Meeting Medical Needs of Refugees : Health: Workers are going door-to-door to reach out to elderly Cambodians. Language and cultural barriers have left Southeast Asian refugees wary of modern medicine.


Nem Norn is almost always tired. A refugee from Cambodia, Nem, 53, saw two of his children killed by the communist Khmer Rouge before he fled to the United States five years ago. Today he shares a small apartment in Long Beach with his wife and four surviving children where, suspecting that his constant state of exhaustion stems from the longstanding depression of his past, he struggles through his days with little help.

Yoth Yoeung, 45, has a lump in her throat. Once she went to a doctor, but the doctor could not speak her language. So Yoeung, also a Cambodian refugee, does the best she can without much comprehension. "I never understand what the doctor says," she explained through an interpreter who recently visited her apartment.

That interpreter was part of a new program that already has served about 350 elderly Southeast Asians in Long Beach, either by luring them to health education classes or by providing translators for their appointments with doctors. Sponsored by St. Mary Medical Center and United Cambodian Community Inc., its aim is to reach Southeast Asians 45 and older, particularly Cambodian refugees, whose language barriers, cultural values, fear or general alienation often prevent them from seeking or using much-needed medical care.

"It's an uphill battle," said Lillian Lew, project director, "but I'm sure that we can make an impact on this community."

In the seven months since the program began, she said, it has sent teams of bilingual health workers door-to-door in central-city apartment complexes known to be inhabited by large numbers of Southeast Asians. The teams also have been stationed at a local Cambodian Buddhist temple where many elderly Cambodians spend much of their time.

The service is delivered in two basic ways, Lew said. First, health workers introduce themselves, distribute leaflets bearing the program's telephone number and interview people regarding the general state of their health. And second, she said, they organize "health fairs" at the temple or in the apartment complexes to provide health education and such basic health-care screening as blood pressure checks, diabetes tests and vision exams.

When health problems are discovered, Lew said, project workers make appointments for the refugees with doctors of their choice or at St. Mary. If necessary, she said, they even provide transportation to the doctor's office and may act as interpreters during the appointments.

Eventually, Lew said, she hopes to expand the program into Asian markets where health workers will give lectures on nutrition and provide demonstrations on healthful methods of cooking.

Diet is a key reason for the program, according to Lew, a Chinese-American who is a registered dietitian with degrees in sociology and cross-cultural education. Among other things, she said, traditional Southeast Asian culture encourages the consumption of fatty meats, which contributes to a high incidence of strokes and cardiovascular disease; pickled or fermented foods, which doctors suspect of causing stomach cancer, and foods high in sodium, which contributes to hypertension.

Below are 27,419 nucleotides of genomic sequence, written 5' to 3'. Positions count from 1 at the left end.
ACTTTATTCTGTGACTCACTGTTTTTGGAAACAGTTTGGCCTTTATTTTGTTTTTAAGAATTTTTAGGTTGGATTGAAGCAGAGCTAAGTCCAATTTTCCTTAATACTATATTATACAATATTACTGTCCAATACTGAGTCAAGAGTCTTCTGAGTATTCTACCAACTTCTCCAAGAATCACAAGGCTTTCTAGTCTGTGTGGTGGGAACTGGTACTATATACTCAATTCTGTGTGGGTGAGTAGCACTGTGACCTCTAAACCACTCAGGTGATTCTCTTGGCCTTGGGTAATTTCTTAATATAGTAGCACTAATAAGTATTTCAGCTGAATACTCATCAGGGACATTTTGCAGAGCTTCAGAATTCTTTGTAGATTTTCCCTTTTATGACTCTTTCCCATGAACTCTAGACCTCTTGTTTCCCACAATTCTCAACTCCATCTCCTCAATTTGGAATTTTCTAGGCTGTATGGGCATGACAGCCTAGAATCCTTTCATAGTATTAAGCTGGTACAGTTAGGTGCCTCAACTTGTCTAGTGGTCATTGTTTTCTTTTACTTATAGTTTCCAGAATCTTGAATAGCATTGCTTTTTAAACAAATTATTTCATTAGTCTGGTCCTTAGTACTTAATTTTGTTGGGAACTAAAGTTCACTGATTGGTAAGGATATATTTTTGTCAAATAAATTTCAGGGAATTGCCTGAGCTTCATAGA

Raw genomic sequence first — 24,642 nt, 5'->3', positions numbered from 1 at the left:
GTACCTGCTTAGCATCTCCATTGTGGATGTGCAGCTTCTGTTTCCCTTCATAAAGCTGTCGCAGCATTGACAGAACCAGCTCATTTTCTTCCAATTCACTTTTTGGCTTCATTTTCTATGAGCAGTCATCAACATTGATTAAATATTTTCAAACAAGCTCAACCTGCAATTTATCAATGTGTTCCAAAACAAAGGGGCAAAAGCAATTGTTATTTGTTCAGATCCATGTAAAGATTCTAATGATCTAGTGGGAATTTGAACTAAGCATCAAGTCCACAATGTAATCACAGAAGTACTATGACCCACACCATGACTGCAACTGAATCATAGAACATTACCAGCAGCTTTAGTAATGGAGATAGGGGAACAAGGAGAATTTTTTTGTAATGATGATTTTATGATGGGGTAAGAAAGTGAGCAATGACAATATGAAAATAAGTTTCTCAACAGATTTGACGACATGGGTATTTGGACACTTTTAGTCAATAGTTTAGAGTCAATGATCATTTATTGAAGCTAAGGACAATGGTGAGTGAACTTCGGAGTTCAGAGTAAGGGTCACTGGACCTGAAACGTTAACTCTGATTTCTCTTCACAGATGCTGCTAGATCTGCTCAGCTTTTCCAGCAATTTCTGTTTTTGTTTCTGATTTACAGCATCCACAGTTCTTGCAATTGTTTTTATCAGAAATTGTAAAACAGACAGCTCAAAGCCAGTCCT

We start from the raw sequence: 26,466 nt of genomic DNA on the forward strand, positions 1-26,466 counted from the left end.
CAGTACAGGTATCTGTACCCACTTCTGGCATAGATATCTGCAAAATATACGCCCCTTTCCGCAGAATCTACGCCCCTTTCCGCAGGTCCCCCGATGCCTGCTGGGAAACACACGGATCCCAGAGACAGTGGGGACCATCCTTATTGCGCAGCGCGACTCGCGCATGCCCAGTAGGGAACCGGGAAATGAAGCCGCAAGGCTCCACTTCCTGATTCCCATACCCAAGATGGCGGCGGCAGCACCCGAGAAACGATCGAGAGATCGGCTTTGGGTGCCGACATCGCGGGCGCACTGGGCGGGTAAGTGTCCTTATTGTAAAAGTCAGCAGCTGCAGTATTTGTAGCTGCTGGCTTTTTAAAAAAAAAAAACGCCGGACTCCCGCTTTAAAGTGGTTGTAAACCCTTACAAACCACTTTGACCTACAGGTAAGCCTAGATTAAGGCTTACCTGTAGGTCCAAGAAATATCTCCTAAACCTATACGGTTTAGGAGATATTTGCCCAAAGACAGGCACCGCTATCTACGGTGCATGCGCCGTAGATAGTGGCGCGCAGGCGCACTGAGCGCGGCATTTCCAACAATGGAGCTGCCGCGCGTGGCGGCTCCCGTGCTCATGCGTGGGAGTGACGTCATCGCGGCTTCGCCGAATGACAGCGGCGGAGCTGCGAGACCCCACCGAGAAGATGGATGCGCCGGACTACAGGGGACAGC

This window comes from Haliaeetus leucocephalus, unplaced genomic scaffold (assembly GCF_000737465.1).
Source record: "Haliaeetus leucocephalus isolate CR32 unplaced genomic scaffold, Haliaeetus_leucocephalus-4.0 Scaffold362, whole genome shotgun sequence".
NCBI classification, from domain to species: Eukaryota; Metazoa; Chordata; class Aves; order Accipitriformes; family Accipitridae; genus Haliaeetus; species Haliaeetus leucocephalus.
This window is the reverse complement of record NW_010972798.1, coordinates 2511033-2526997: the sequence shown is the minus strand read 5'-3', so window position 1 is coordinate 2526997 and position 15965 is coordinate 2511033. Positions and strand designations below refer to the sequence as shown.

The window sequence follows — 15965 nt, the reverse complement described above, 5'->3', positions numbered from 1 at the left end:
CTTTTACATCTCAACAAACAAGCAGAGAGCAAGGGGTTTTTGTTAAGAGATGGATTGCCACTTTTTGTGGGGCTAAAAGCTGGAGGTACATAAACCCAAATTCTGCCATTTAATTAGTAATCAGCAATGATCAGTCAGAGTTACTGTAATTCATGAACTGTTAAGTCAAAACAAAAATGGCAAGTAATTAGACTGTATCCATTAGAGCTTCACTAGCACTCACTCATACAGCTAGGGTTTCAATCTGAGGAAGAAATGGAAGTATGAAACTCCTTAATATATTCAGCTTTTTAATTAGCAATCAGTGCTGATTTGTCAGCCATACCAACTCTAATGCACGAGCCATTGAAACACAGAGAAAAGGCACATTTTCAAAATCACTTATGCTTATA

Many of the refugees' general health problems were made worse by their experiences under Pol Pot, when food was scarce, and by life in refugee camps, where conditions were primitive.

Although no data exists on the health status of Southeast Asian refugees, Lew said, they seem to suffer from high rates of hepatitis B, perhaps caused by unsanitary living conditions; malnutrition, which is probably a result of the war years, and diabetes, which may be diet or stress-related.

In addition, she said, many older Cambodians suffer from serious mental health problems, resulting both from the trauma of their past experiences and their current difficulties in adapting to a new culture.

One of the goals of the new health project, Lew said, is to collect some of the missing data on the health needs of older Southeast Asians. The task is difficult because they are wary, she said.

"The Southeast Asians have a different world health view," Lew said. "They have their own underground health culture."

Among the features of that culture is the perception of a hospital as a place one goes only to die. Having come from a society in which medical techniques are an average of 30 years behind those in the United States, Lew said, many refugees utilize herbal cures, spiritual healing or over-the-counter medicines rather than seek the advice of trained physicians.

It was to help provide alternatives to those practices that the FHP Foundation--a Long Beach-based organization dedicated to supporting health-care education, research and services--recently awarded a $140,000 grant to the Southeast Asian Health Project that runs the new program. The money is being used, Lew said, for printed materials, health fair personnel, and to pay the salaries of the teams of bilingual health workers.

Most of the refugees encountered during a recent visit to their apartment complex seemed to appreciate the personal attention.

"I'm very happy if someone comes to knock at my door," said Lach Kheng, 57, who, speaking through the interpreter, had complained of "hot" feeings inside his stomach. "It's a help. I don't know where to go or what to do. At least now I can discuss it."

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